Carbohydrates and Exercise
Carbohydrates are your main source of fuel when you exercise – you can not perform well without them. When carbohydrates are eaten they are broken down into glucose which enters the bloodstream. The pancreas then releases a hormone called insulin, which takes the glucose out of the blood and into the cells where it is used as energy. Any excess glucose is stored in the muscles and liver as glycogen ready to be used when needed. On average, the body has enough glycogen to fuel between 90 – 180 minutes of endurance activity. The higher the intensity, the faster the glycogen stores will be depleted. Low muscle glycogen stores can lead to reduced training intensity and early fatigue.
It is important to keep your glycogen stores stocked up by eating and drinking at the right times, and also by eating the right types of carbohydrates. Refined carbohydrates such as pasta, Jaffa cakes and chocolate have all been heavily processed and are high in sugar but very low in fiber and nutrients such as the B vitamins, zinc, magnesium and chromium. This means they release glucose quickly into the bloodstream, which causes a rapid surge of energy followed by a fast drop as insulin works to bring your sugar levels back down. This can leave you feeling tired and can affect your performance. See below for what to eat before, during and after exercise.
To avoid your blood sugar levels fluctuating and to maintain steady energy levels throughout the day and during exercise, focus on eating complex carbohydrates, which are in their 'whole' state. These foods include oats, wholemeal pasta, brown rice, brown bread, rye, barley, quinoa, lentils and pulses. These foods also contain the B vitamins, zinc, chromium and magnesium, all needed for balancing blood sugar.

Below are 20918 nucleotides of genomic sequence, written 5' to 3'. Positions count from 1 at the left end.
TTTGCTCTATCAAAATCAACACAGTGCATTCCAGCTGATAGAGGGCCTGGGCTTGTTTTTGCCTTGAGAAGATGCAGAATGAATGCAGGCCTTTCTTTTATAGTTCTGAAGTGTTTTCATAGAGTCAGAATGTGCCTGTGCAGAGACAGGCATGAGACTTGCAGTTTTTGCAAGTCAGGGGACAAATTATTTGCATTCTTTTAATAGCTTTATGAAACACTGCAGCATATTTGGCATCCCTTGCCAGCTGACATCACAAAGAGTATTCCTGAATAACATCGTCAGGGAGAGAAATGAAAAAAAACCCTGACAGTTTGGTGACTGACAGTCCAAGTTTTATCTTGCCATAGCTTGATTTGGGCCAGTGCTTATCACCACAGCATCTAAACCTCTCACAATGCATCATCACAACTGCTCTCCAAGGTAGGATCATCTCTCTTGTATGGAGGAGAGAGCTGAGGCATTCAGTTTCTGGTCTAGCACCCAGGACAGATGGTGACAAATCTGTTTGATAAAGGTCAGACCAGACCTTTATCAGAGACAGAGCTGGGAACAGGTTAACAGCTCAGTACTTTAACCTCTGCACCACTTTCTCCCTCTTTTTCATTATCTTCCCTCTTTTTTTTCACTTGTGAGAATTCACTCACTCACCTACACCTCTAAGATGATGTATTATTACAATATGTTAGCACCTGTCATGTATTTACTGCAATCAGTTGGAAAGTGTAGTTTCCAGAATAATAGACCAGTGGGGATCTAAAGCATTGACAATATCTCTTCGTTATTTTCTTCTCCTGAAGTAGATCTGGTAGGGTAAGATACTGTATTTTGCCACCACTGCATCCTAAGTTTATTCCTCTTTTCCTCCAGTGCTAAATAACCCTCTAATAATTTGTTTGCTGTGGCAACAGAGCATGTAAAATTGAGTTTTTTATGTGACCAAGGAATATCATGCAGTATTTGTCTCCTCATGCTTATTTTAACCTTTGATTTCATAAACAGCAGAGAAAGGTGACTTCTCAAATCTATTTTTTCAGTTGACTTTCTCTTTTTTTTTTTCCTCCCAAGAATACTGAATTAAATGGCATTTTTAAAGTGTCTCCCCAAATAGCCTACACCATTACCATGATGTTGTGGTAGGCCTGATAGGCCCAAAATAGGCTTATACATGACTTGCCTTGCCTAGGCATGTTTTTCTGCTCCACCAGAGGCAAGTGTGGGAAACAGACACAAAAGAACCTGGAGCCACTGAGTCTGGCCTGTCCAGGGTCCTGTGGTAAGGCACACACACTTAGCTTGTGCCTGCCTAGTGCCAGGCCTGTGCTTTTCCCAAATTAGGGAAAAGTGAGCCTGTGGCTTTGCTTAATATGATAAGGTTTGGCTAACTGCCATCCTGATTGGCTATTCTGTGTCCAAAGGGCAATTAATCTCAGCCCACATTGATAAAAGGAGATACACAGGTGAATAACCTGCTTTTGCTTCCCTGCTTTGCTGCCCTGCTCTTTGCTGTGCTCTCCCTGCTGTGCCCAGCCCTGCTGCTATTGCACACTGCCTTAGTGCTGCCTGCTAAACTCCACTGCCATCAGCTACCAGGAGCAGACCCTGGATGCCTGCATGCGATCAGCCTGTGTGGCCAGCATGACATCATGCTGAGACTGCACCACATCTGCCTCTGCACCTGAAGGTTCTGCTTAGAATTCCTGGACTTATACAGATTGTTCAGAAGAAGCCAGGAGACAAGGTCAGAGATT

For an athlete, maintaining your blood sugar levels and there before your insulin supplies is especially important since insulin increases the production of insulin growth factor (IGF), which is required for muscle growth. Insulin is also needed to take amino acids (the breakdown product of proteins) directly to muscle cells and therefore increase growth rate. Eating little and often can help maintain insulin levels so always aim for regular meals plus healthy snacks in between such fruit and nuts
Eating and drinking before, during and after training
The carbohydrate you eat prior to exercise is more effective at enhancing performance than the carbohydrate you consume during exercise. Take your carbohydrates around three hours before exercise if possible so that they are properly digested before you begin training. You can consume up to 100g of carbohydrates before training either through foods or a carb replacement drink.
Ensure you have plenty to drink before exercise as well. Around two hours before exercise have about 500-600mls of water. Then about 15 minutes before exercise drink another 500mls.
When training time is under an hour, water is all that is needed. It is important to start drinking no less than 30 minutes into the training as it take 30 minutes for the carbohydrates to be absorbed into the blood and to be ready to fuel the body.
After training it is important to replace glycogen stores to maintain energy otherwise you may find the next day's training hard work. You have a 2-hour window in which to do this, however, it is preferred to do it within the first 30 minutes after training. After training, your first step should be to re-hydrate with sips of cold water. Ensure you drink at least four glasses of water before any food. You can then eat or drink some carbohydrates such as a fruit smoothie with banana, berries and two scoops of protein powder mixed with some almond milk.
Once you have re-hydrated and taken in some glucose, you can then have a meal which includes complex carbohydrates and protein. Complex carbohydrates are much more effective at replenishing glycogen levels than refined carbohydrates, and help maintain energy levels after exercising. If you have been training in the morning, ensure that you eat regular snacks which include complex carbohydrates through the day to maintain glycogen synthesis (eg piece brown toast, pitta bread or oatcakes and hummus, fruit and nuts, home-made flapjack).